From HuffPo: A small band of humans is fighting what it warns is the rise of the machines in financial markets. A group of two dozen brokers and traders has sued CME Group, the owner of major commodities exchanges in New York and Chicago, arguing that a new rule that took effect on Monday would benefit high-frequency traders, favoring machines over people and putting hundreds of jobs at risk at futures and options exchange the Chicago Board of Trade.
Under the current trading system, the final prices for futures contracts for everyday commodities like corn and soybean oil are negotiated in person, on the floor of the exchanges in an area known as the "pit." This "outcry market system," as it is known, is responsible for the noisy, frantic trading environment -- in which brokers and traders yell and hand-signal buy and sell orders with one another -- that many still associate with the floors of stock exchanges. Some of the customers that these traders and brokers work for are farmers looking to hedge the price of various crops.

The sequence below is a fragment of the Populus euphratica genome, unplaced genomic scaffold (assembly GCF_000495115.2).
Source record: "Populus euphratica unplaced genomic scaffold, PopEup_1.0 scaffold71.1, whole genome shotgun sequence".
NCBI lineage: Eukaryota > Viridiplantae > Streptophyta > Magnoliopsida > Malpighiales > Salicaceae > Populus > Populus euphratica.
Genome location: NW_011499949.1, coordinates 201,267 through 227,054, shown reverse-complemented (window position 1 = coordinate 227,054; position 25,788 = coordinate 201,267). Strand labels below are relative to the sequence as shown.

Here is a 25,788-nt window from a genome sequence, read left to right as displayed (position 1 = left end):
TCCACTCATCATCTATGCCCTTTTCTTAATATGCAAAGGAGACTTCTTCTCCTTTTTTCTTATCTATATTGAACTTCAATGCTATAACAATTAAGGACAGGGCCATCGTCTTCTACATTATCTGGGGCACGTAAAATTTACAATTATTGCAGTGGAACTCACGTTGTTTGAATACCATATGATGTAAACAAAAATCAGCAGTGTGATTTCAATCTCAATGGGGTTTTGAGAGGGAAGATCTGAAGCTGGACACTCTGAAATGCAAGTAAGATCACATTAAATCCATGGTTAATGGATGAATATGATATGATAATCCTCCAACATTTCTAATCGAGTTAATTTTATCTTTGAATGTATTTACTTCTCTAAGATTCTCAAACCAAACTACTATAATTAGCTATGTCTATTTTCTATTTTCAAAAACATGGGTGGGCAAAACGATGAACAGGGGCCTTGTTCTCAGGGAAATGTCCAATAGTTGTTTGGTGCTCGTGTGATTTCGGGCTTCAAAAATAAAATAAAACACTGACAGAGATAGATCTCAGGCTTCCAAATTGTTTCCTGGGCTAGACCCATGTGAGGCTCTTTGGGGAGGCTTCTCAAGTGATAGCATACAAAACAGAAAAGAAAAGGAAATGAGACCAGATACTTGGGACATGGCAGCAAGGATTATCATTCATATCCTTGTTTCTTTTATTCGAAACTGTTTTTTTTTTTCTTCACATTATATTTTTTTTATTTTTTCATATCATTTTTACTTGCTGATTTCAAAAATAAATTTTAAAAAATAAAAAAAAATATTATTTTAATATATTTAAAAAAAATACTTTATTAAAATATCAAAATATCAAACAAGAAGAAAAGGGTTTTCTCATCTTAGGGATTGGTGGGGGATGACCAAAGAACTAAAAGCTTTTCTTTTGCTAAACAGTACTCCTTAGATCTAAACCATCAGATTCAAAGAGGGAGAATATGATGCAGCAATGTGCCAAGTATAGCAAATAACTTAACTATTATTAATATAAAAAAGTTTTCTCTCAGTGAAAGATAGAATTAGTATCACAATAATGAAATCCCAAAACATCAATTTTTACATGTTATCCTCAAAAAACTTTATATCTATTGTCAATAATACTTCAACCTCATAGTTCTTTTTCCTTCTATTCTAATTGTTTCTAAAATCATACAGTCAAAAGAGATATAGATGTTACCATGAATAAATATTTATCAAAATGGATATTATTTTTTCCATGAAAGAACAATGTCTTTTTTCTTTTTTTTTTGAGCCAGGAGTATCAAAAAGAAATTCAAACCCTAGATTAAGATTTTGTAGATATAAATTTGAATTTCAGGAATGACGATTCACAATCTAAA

The CME's new rule replaces this in-person trading process with a blended system that takes into account orders placed by computerized traders when arriving at a final settlement price for these contracts. According to the lawsuit, this change "will, for all practical purposes, eliminate the open outcry pit based system..."